Generate the iRules Runtime Calculator Excel Spreadsheet with the Python SDK

This last week I noticed an internal request for the iRules Runtime Calculator Excel Spreadsheet that we've hosted here on DevCentral for many years. The spreadsheet requires the following input from the user:

  • The BIG-IP CPU "speed", which is found by multiplying the number of cores times the MHz value reported on the processor times 1,000,000. These values are found in the /proc/cpuinfo system file.
  • The min/avg/max CPU cycles for each event in the iRule the user is analyzing. This requires:
  • The user to activate iRule timing by using the "timing on" command in the iRule. I usually do this on the first line if I'm looking at global performance. You can also enable on specific events by using it in the event call like "when EVENT timing on { }".

Showing the rule output to collect the cycles via the tmsh "show tmsh ltm rule RULE field-fmt" and then copying that over to the spreadsheet.

This is all well and good, but to do this repeatedly while troubleshooting and/or optimizing is quite tedious. In this article, I’ll show you how to auto-generate the spreadsheet using the F5 Python SDK and a handy little module called XlsxWriter.

Running Test Traffic to Populate the iRule Statistics

This is the simple part. In my lab, I just use the apachebench command line utility either directly from my Mac or from the Ubuntu shell on my Windows 10 box. I like to hit at least ten-thousand requests just to dial down the extremes of the max value, but you can go much longer than I did for these tests.

ab -n 5000 -c 5 -k

This makes 5000 requests with 5 concurrent requests and session keepalives enabled. This will result in (if resetting your iRule stats between runs) a total of 5000 requests in the HTTP events, but a far reduced number of CLIENT_ACCEPTED.

Interrogating the BIG-IP for iRule Information and Stats

First, let’s look at examples of the spreadsheet requirements.

# CPU Info from /proc/cpuinfo
[root@ltm13:Active:Standalone] config # cat /proc/cpuinfo | grep ^processor
processor      : 0
processor      : 1
[root@ltm13:Active:Standalone] config # cat /proc/cpuinfo | grep MHz
cpu MHz        : 3400.606
cpu MHz        : 3400.606

One could use the iControl REST bash utility to cat that file, grep the important data, then parse it down into the necessary information. In fact, my first iteration of the script did exactly that and used regex to parse the important stuff. But one of my early testers had an issue with no access to the bash utility. So I had to find another way to eliminate that as a problem for others, and found that tmsh access to sys/hardware returned those values, albeit buried in tangled web of nested stats. To get to a cpu speed for our spreadsheet, we need to access those stat values and then perform the calculation.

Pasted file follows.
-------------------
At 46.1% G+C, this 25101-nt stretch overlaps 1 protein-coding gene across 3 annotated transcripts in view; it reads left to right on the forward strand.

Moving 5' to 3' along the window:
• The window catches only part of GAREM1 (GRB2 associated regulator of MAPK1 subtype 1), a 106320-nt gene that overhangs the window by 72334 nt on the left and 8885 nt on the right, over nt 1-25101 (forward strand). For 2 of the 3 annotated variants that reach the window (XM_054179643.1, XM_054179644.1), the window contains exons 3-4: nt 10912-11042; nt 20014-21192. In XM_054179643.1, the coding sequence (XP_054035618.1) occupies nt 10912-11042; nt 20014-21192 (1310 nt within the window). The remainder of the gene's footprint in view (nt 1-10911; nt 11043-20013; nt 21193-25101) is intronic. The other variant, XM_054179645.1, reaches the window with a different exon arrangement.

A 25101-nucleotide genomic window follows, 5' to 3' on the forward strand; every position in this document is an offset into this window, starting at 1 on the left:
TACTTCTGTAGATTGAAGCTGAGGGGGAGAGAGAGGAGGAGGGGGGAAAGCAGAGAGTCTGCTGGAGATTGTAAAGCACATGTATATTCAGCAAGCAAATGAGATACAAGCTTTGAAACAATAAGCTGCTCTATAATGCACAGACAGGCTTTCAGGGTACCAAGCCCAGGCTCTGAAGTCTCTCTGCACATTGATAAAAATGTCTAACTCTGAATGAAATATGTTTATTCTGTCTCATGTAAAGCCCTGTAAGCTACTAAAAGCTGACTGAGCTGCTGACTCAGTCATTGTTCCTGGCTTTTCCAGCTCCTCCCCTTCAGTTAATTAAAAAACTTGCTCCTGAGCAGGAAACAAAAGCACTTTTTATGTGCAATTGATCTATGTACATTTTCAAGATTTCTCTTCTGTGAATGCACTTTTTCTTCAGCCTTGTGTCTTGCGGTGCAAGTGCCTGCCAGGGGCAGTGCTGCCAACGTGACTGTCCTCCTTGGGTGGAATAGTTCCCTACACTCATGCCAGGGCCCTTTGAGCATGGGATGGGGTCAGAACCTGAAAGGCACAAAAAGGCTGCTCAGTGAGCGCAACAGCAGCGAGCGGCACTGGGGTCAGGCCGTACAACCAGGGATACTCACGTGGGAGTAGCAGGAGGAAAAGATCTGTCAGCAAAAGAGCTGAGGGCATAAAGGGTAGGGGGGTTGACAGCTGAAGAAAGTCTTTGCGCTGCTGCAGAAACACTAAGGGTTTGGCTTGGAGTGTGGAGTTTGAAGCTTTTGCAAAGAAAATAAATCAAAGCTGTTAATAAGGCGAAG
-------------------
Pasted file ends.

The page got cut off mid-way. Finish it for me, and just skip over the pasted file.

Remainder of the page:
# Selflinks for cpu cores/speed, stats are deep nested
hw_sub1 = 'https://localhost/mgmt/tm/sys/hardware/hardware-version'
hw_sub2 = 'https://localhost/mgmt/tm/sys/hardware/hardware-version/cpus'
hw_sub3 = 'https://localhost/mgmt/tm/sys/hardware/hardwareVersion/cpus/versions'
hw_sub4_cores = 'https://localhost/mgmt/tm/sys/hardware/hardwareVersion/cpus/versions/1'
hw_sub4_speed = 'https://localhost/mgmt/tm/sys/hardware/hardwareVersion/cpus/versions/2'

# Grab the hardware info from BIG-IP
hw =

# Grab the processor MHz value recorded for the processor
cpu_MHz = hw.entries\

# Grab the number of cores recorded for the system
cpu_cores = hw.entries\

# The cores value has text in addition to the count, isolate and store
cpu_cores = cpu_cores.split(' ')[0]

# Calculate the total CPU speed in Hz, not MHz
cpu_speed = float(cpu_MHz) * int(cpu_cores) * 1000000

Next we need an iRule applied to a virtual server so we an populate the spreadsheet with data, so this simple test iRule works nicely.

# iRule timing command examples
timing on
  log local0. "Timestamp: [clock clicks -milliseconds]"
  log local0. "Timestamp: [clock clicks -milliseconds]"
  log local0. "Timestamp: [clock clicks -milliseconds]"

The iRule is available on the command line via “tmsh list ltm rule RULE”. In the SDK, we load it like this:

# Grab the iRule
r1 = args.rule[0]
r =

Finally, the statistics we are after for each event are the number of executions and the minimum, average, and maximum CPU cycles it took to complete the event.

# iRule min/avg/max cycles information
ltm rule-event event_order:HTTP_RESPONSE {
    aborts 0
    avg-cycles 43.0K
    event-type HTTP_RESPONSE
    failures 0
    max-cycles 853.9K
    min-cycles 6.5K
    name event_order
    priority 500
    total-executions 2.0K